Exception in thread "main" java.lang.IllegalStateException: Duplicate key am
    at java.util.stream.Collectors.lambda$throwingMerger$0(Collectors.java:133)
    at java.util.HashMap.merge(HashMap.java:1245)
You can always tell Java how to handle this scenario as follows -
    public static void main(String[] args) {
        List<String> myList = Arrays.asList("I","am","groot","ok");
        Map<Integer,String> result = myList.stream().collect(Collectors.toMap(x -> x.length(),x -> x, (a,b) -> a+ " " + b));
        System.out.println("Collect using toMap : " + result);
    }
Output :
Collect using toMap : {1=I, 2=am ok, 5=groot}
This is because we have given (a,b) -> a+ " " + b which bean if there are two elements mapping to same key concatenate them using a space and out it in the for the corresponding key.

Collect using grouping

 You can collect using grouping to which will collect your data in the map based on your condition. Eg. - 

    public static void main(String[] args) {
        List<String> myList = Arrays.asList("I","am","groot","ok");
        Map<Integer,List<String>> result = myList.stream().collect(Collectors.groupingBy(String::length));
        System.out.println("Collect using toMap : " + result);
    }

Output :
Collect using toMap : {1=[I], 2=[am, ok], 5=[groot]}

Collect using Partitioning

Partitioning is a special type of grouping in which map just has two entries (for keys) and those are true and false. You need to give a predicate for the method to put stream element in correct bucket. Eg - 

    public static void main(String[] args) {
        List<String> myList = Arrays.asList("I","am","groot","ok");
        Map<Boolean,List<String>> result = myList.stream().collect(Collectors.partitioningBy(s -> s.length() > 3));
        System.out.println("Collect using toMap : " + result);
    }

Output :
Collect using toMap : {false=[I, am, ok], true=[groot]}

Difference between reduce() and collect()

  •  If you have immutable values such as ints,doubles,Strings then normal reduction works just fine. However, if you have to reduce your values into say a List (mutable data structure) then you need to use mutable reduction with the collect method.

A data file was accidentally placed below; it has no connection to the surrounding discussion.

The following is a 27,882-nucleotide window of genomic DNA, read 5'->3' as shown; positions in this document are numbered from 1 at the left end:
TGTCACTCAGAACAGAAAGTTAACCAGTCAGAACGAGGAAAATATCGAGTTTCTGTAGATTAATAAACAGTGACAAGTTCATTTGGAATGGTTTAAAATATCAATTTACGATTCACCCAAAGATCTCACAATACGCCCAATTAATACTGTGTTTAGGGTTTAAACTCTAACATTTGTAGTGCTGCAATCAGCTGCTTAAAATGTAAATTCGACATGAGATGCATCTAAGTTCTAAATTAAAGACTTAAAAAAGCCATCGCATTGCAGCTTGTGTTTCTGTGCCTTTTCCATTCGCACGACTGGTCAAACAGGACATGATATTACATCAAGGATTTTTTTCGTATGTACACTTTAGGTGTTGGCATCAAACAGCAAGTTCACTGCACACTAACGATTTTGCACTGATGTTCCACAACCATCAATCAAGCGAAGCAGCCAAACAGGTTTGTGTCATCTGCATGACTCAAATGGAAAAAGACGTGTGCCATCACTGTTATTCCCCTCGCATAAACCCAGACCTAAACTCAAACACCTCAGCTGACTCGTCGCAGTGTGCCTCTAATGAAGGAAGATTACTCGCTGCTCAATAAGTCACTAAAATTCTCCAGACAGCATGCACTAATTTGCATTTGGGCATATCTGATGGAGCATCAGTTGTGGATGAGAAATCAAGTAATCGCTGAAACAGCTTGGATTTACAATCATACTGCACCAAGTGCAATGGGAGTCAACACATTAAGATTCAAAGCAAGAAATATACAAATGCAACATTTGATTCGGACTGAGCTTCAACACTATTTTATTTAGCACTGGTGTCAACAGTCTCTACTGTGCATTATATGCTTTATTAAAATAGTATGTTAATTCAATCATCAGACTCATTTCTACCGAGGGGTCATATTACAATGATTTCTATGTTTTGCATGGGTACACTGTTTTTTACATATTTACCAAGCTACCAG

• In the case of reduce() we apply the function to the stream elements themselves where as in the case of collect() we apply the function to a mutable container.

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Saturday, 28 January 2017

Creating Threads with the ExecutorService

Background

You know there are 2 ways to create your threads and run it asynchronously from main thread. You can either -
  • extend Thread class or
  • implement Runnable interface and pass it to a thread.
Consider following example -

    public static void main(String[] args) {
        
        Thread t1 = new Thread(() -> System.out.println("My ThreadId : " + Thread.currentThread().getId()));
        Thread t2 = new Thread(() -> System.out.println("My ThreadId : " + Thread.currentThread().getId()));
        Thread t3 = new Thread(() -> System.out.println("My ThreadId : " + Thread.currentThread().getId()));
        t1.start();
        t2.start();
        t3.start();
        System.out.println("Main ThreadId : " + Thread.currentThread().getId());
        
    }


One of the possible outputs is -
My ThreadId : 10
My ThreadId : 12
Main ThreadId : 1
My ThreadId : 11

Obviously we cannot determine for sure the order of execution of threads as it is dependent on OS level thread scheduler.We will not get into that. Important points to note here is how we created and started thread, used lambda expression for runnable interface.


Runnable as we know is a functional interface and can be used in lambda expressions -

@FunctionalInterface
public interface Runnable {
    public abstract void run();
}


So thats the normal way. But why manage thread starting/stopping , handing results if any on your own when Java provides you with a convenient way. And this is where ExecutorService comes into picture.

In this post we will see what ExecutorService is, how we can use to to create and run threads, various types of methods it supports etc.

Creating Threads with the ExecutorService

ExecutorService is an interface but it has multiple concrete implementations we can use. It is essentially a framework that creates and manages threads for you. It has other features like thread pooling and scheduling we will come to later.

Consider following example -

    public static void main(String[] args) {
        
        ExecutorService service = null;
        try {
        service = Executors.newSingleThreadExecutor();
        service.execute(() -> System.out.println("My 1st ThreadId : " + Thread.currentThread().getId()));
        service.execute(() -> System.out.println("My 2nd ThreadId : " + Thread.currentThread().getId()));
        service.execute(() -> System.out.println("My 3rd ThreadId : " + Thread.currentThread().getId()));
        System.out.println("Main ThreadId : " + Thread.currentThread().getId());
        } finally {
        if(service != null) service.shutdown();
        }
        
    }


Here we have used newSingleThreadExecutor which is basically ExecutorService with a single thread. You send multiple runnable implementations to it and that single thread runs it sequentially. Since it is a single thread it's output will be sequential too (and hence predictable). However you cannot predict complete output of above program as main threads output you cannot predict with respect to other threads as that runs independently.

One of the possible outputs of above program -

My 1st ThreadId : 10
Main ThreadId : 1